Dave Bisonette of the Clarence Emergency Management Office agrees with Schreiber over what he believes is an unnecessary lack of communication that could potentially result in a disastrous situation.

“I would really like to see more real-time communication between the Water Authority and our first responders,” he said. “In today’s day and age, we have quick media tools at our disposal, so to be getting information 24 hours later, that seems unacceptable.”

Bisonette added that the disconnect can be remedied if only the ECWA were to handle communication like town highway departments when roadwork needs to be scheduled.

“We plan accordingly, and standing orders are left for that fire department to respond in a certain manner to accommodate that problem,” he said. “But, if the fire department is not made aware of those interruptions, that’s when we can lose precious time responding to the community’s needs.”

For Schreiber, the gap in communication goes beyond a lack of notification when ECWA line crews will be working on streets his fire trucks might need to traverse. When water lines are replaced, Schreiber says he has noticed that contractors do not alert local fire dispatch of the new addresses for the hydrant locations.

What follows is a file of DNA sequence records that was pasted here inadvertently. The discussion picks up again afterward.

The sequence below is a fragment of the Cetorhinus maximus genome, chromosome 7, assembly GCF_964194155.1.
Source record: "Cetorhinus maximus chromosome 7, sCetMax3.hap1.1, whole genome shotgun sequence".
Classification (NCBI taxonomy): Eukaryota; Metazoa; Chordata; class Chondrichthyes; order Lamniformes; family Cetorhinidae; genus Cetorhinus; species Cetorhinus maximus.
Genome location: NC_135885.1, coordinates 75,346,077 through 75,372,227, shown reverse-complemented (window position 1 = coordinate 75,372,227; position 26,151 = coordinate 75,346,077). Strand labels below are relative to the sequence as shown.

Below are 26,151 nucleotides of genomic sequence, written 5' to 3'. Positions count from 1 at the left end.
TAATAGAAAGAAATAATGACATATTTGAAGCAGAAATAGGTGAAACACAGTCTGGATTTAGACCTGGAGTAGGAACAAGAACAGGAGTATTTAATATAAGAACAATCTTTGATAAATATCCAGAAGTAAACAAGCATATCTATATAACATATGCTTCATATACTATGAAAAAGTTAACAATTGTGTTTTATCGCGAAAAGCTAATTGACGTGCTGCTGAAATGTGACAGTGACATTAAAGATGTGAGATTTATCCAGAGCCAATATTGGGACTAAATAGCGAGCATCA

In his letter, Schreiber addressed such concerns following a water line replacement on Meadowbrook Road in which fire hydrants were moved. From the perspective of the Town of Clarence, which pays an annual fire hydrant maintenance fee to the Water Authority of $106.80 per hydrant, the absence of communication is unacceptable, Schreiber says.

“In a snowstorm, we have a list of addresses that tell us exactly where the hydrant is going to be, so that if it’s buried under a 4½-foot snowbank, we can dig for it,” he said.

Schreiber says he has requested a sit-down meeting with officials from both the Water Authority and the Town of Clarence so that a policy can be codified and any potential disaster averted. He has not yet received a response, and Schreiber worries that the residents of Erie County could wind up paying the price.

“In a situation in which there’s no water, we would be able to adapt a plan quickly. The concern is how many homes are going to be lost,” Schreiber said. “We just want clearer communication so I don’t have to explain why four houses burned when only one should have.”